Review: Dinosaur Chess

We started Aristotle on Chess and I ended up getting him Dinosaur Chess for the iPad with the intention of moving on to Chess Master once he has a solid grounding in chess basics.

DH thinks I’m going to turn my son into a nerd but it would appear that this sort of thing is his inclination. I tried to get him more active with physical activities like Monster Tennis but while the other children were still bouncing around towards the end of the 45 minute session, my son would be dragging his feet looking for all the world as if he wished there was a chair for him to sit on.

So we’re moving back to something he’s more comfortable with – chess… And with dinosaurs being the flavour of the month, Dinosaur Chess was the perfect way to introduce this game to him. Previously when I’d asked him if he wanted to learn how to play chess, his response had been luke warm. When he discovered a new app on the iPad (I have refrained from adding new apps to the iPad for some time now), he was all over it – even more so when he discovered it had dinosaurs!

Dinosaur Chess is a terrific starting point for teaching children how to play chess because they break the rules down into little bite size pieces just right for young children.

Learn: They start with lessons teaching them all the pieces on the board and how each piece moves. Each lesson features one chess piece. After the lesson, they are given an exercise where they practice making legal moves with the chess piece they just learned about. They also learn special features about the pieces if there are any. For example, the pawn turns into a queen if you can get it to the other side of the board. Once they learn about the pieces and how they move, they learn the other rules of the game – castling, value of pieces, and win, lose or draw.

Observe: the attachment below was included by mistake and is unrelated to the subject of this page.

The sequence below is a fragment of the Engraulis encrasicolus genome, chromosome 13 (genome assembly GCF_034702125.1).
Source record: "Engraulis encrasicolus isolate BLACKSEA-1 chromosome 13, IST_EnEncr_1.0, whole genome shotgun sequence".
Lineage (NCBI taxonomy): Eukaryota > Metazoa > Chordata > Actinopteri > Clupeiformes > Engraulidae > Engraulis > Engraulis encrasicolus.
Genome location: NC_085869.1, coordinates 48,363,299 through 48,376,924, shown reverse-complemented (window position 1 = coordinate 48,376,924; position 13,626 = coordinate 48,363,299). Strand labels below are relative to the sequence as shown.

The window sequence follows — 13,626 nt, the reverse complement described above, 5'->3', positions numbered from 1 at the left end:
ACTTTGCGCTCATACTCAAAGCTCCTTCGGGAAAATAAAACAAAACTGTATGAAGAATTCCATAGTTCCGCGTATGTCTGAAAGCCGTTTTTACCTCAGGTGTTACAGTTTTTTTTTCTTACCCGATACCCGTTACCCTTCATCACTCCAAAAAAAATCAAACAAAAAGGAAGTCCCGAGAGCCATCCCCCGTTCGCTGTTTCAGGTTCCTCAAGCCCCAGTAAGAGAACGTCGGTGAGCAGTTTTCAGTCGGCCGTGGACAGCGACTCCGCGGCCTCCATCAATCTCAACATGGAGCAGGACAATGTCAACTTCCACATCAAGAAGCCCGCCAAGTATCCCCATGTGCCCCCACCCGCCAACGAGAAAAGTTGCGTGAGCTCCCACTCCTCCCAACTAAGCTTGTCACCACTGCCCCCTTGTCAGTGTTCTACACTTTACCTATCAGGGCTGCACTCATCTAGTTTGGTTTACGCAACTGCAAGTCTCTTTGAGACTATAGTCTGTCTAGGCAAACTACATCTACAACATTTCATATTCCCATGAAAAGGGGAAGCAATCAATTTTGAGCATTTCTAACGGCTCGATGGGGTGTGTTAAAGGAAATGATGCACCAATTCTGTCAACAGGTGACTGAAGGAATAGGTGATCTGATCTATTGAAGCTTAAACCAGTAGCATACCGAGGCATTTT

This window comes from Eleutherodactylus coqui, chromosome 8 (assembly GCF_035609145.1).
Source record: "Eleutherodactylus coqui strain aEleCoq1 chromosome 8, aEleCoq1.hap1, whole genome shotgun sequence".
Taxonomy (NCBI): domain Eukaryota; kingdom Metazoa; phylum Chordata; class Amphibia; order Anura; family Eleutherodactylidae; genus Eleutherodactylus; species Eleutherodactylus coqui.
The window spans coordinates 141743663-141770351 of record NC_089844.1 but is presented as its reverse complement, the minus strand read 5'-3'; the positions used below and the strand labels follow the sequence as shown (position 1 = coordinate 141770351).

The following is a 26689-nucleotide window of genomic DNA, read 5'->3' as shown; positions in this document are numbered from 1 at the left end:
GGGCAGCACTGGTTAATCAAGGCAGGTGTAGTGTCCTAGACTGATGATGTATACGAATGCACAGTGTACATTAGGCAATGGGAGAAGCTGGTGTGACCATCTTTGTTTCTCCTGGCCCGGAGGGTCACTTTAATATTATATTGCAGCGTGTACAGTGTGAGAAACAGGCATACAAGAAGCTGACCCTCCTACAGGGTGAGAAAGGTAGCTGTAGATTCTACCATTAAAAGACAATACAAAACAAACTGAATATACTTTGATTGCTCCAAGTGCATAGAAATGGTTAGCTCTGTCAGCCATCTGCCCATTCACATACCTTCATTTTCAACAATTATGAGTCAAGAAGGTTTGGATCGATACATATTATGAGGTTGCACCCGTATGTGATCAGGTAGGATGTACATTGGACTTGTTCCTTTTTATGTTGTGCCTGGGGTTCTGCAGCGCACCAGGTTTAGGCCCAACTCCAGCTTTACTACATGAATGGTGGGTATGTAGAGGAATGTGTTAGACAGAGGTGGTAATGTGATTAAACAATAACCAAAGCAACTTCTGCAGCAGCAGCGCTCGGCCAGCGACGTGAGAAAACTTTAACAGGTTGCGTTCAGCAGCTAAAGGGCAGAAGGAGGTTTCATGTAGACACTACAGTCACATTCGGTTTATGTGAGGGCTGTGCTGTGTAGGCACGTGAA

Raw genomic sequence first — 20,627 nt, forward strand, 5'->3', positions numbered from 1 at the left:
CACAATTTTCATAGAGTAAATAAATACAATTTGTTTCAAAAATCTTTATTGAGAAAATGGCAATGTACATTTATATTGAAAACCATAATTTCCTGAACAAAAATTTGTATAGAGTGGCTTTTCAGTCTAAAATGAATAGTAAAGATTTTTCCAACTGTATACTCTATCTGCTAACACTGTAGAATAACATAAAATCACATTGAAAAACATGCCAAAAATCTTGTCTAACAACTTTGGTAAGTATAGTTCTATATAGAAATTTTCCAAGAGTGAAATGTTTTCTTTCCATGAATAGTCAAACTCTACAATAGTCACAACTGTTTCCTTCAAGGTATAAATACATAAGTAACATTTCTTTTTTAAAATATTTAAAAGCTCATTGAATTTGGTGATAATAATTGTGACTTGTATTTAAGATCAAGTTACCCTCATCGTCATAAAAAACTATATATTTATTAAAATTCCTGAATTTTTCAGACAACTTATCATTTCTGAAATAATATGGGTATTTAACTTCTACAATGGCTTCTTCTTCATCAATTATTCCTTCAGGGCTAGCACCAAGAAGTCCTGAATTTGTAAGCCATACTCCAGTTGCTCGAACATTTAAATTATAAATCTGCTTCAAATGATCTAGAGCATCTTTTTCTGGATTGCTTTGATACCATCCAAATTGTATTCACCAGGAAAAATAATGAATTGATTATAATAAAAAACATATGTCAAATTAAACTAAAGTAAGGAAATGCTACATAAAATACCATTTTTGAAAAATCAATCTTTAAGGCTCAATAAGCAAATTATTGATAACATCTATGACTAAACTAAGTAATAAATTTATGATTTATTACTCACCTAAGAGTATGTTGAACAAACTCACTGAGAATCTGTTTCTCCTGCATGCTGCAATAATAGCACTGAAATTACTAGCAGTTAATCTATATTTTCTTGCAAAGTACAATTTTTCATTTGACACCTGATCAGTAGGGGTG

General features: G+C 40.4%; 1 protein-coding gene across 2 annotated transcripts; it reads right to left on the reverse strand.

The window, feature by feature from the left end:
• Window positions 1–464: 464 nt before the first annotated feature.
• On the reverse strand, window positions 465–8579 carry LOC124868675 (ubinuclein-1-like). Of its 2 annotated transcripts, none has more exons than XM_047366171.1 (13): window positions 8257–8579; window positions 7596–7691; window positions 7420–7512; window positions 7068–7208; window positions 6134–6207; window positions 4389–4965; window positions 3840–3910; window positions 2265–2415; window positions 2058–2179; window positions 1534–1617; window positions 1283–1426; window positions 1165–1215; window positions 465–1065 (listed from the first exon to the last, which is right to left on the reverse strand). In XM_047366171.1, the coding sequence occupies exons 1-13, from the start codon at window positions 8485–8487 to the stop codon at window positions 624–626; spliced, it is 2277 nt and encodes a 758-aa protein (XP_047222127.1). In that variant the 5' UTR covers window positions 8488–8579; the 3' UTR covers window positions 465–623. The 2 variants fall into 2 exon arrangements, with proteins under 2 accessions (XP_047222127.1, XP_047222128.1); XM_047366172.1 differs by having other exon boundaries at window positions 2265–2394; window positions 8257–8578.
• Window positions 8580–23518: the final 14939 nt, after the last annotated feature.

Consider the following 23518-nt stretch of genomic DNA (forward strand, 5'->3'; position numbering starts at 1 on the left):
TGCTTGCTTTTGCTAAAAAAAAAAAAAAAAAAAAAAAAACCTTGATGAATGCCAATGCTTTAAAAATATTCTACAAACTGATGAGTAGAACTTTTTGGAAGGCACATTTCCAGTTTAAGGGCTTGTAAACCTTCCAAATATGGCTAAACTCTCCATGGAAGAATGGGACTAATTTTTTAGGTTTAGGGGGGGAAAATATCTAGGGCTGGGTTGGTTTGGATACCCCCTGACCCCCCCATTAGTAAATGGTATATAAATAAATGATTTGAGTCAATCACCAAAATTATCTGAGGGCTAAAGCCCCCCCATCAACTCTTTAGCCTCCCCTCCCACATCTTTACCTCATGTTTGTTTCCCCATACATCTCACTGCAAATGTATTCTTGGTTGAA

Play: Once they understand how the pieces move, they can learn to play the game in parts where they only use some of the chess pieces. There are six levels. In the first level, each player plays only with the king and some pawns. A handicap is given to your child – he has more pawns than the computer. With each advancing level, more pieces are added to the game until the playing field is level with the complete chess board. If your child is uncertain of what move to make, he can ask for a hint and the computer will reveal a suggestion.

Progress: You can observe your child’s progress by the number of lessons he has completed, the number of pieces he has taken, games won, etc.

Dino Fight! There is also a game that your child can play where his little dinosaur challenges a bigger dinosaur. It hasn’t anything to do with chess but it’s fun to play.

As your child learns and improves his game, his little dinosaur character grows bigger.

Dinosaur Chess is a great way to introduce children to chess. Once they have graduated from this program, they will have an appreciation for the game and will be ready to learn the strategies for playing more complex games.

If you don’t have an iPad or iPhone (although I think the iPhone screen is a bit small for something like this), you can also get the Dinosaur Chess software (Windows 98/XP/2000/NT ) or you can purchase the download version (Windows 98SE/ME/2000/XP/Vista).

Related:

Published by Shen-Li

SHEN-LI LEE is the author of “Brainchild: Secrets to Unlocking Your Child’s Potential”. She is also the founder of Figur8.net (a website on parenting, education, child development) and RightBrainChild.com (a website on Right Brain Education, cognitive development, and maximising potentials). In her spare time, she blogs on Forty, Fit & Fed, and Back to Basics.

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